An accessibility team within Texas A&M IT leads the IT accessibility initiative for Texas A&M University, and responsibilities include:
Our team can assist you with information and resources for the following:
When creating content, using semantic structure such as headings and lists as well as adding alternate text to images allows those who are blind or have low vision to have access to all the information. Whether your document is HTML, Microsoft Word, Adobe PDF or other formats, many key accessibility principles remain the same and help everyone by ensuring an organized and usable document structure.
Periodic scanning of key public entry points (KPEPs) is performed monthly to monitor compliance throughout our institution. Additional tools and resources allow you to examine and resolve web accessibility issues within your own campus unit. Maintaining accessible websites has an added benefit of improving search engine rankings.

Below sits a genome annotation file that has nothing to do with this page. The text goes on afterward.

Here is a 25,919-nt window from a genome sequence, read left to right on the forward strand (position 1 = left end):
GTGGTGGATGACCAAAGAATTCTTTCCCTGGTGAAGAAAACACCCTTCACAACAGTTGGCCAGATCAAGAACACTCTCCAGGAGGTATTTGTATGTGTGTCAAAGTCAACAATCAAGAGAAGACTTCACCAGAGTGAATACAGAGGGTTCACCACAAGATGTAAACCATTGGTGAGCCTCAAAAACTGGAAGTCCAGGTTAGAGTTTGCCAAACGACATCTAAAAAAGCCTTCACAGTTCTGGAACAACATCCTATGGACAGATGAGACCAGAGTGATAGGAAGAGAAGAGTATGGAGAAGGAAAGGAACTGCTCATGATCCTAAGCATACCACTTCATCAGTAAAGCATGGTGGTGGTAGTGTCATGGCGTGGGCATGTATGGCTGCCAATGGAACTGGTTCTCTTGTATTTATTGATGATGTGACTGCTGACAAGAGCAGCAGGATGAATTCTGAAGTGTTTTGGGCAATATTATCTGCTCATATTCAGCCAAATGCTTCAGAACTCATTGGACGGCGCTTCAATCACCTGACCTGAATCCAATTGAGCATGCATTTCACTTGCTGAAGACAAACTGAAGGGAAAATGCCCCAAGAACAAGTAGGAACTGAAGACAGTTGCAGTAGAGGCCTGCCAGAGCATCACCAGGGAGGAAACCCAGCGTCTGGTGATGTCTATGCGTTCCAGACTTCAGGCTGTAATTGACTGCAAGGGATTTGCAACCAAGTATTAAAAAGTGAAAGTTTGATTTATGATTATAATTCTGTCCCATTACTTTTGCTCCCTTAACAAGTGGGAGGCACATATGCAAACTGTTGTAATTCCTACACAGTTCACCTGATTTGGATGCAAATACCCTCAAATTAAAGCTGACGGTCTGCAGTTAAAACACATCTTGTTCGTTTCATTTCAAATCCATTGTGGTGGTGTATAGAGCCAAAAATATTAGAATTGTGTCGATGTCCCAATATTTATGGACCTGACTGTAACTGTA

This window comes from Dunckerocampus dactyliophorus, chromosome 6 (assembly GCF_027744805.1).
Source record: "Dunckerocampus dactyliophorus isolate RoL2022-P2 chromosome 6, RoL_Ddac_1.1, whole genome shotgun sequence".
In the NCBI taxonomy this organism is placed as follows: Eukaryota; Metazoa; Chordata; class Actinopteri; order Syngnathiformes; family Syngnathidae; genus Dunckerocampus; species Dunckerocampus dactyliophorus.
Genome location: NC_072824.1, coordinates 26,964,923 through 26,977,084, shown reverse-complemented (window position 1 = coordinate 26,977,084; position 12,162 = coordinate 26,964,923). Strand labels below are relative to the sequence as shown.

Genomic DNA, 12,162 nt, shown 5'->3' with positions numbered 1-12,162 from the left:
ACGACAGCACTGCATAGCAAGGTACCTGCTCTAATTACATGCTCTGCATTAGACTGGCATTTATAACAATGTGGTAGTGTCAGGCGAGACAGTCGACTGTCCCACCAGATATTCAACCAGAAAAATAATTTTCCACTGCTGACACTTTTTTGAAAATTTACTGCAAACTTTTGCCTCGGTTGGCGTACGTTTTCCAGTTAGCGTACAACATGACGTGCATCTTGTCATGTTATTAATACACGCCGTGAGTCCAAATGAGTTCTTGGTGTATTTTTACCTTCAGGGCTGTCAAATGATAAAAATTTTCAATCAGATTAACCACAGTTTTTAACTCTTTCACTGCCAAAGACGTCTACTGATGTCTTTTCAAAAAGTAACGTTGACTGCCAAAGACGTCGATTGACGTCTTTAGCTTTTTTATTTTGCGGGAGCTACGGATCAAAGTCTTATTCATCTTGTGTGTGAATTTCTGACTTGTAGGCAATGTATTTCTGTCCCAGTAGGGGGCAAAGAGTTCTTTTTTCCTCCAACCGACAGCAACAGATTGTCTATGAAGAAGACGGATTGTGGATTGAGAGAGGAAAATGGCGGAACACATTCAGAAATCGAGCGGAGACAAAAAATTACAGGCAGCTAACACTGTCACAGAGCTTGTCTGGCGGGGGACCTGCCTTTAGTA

Captioning videos ensures that those who are deaf and hard of hearing have access to the information everyone else does, and it is a required component of all videos. Captioning is also helpful for non-native English speakers and those choosing to search for terminology without viewing an entire video. Student test scores and levels of comprehension have been shown to improve when captions are utilized.
Vendors must be asked to provide valid and measurable information about the accessibility of their products and services, and evaluation by those procuring products or services is essential. Accessibility compliance may change depending on product variables, so multiple accessibility checks may be necessary. Accessibility language should be included in contracts regarding all EIR procured.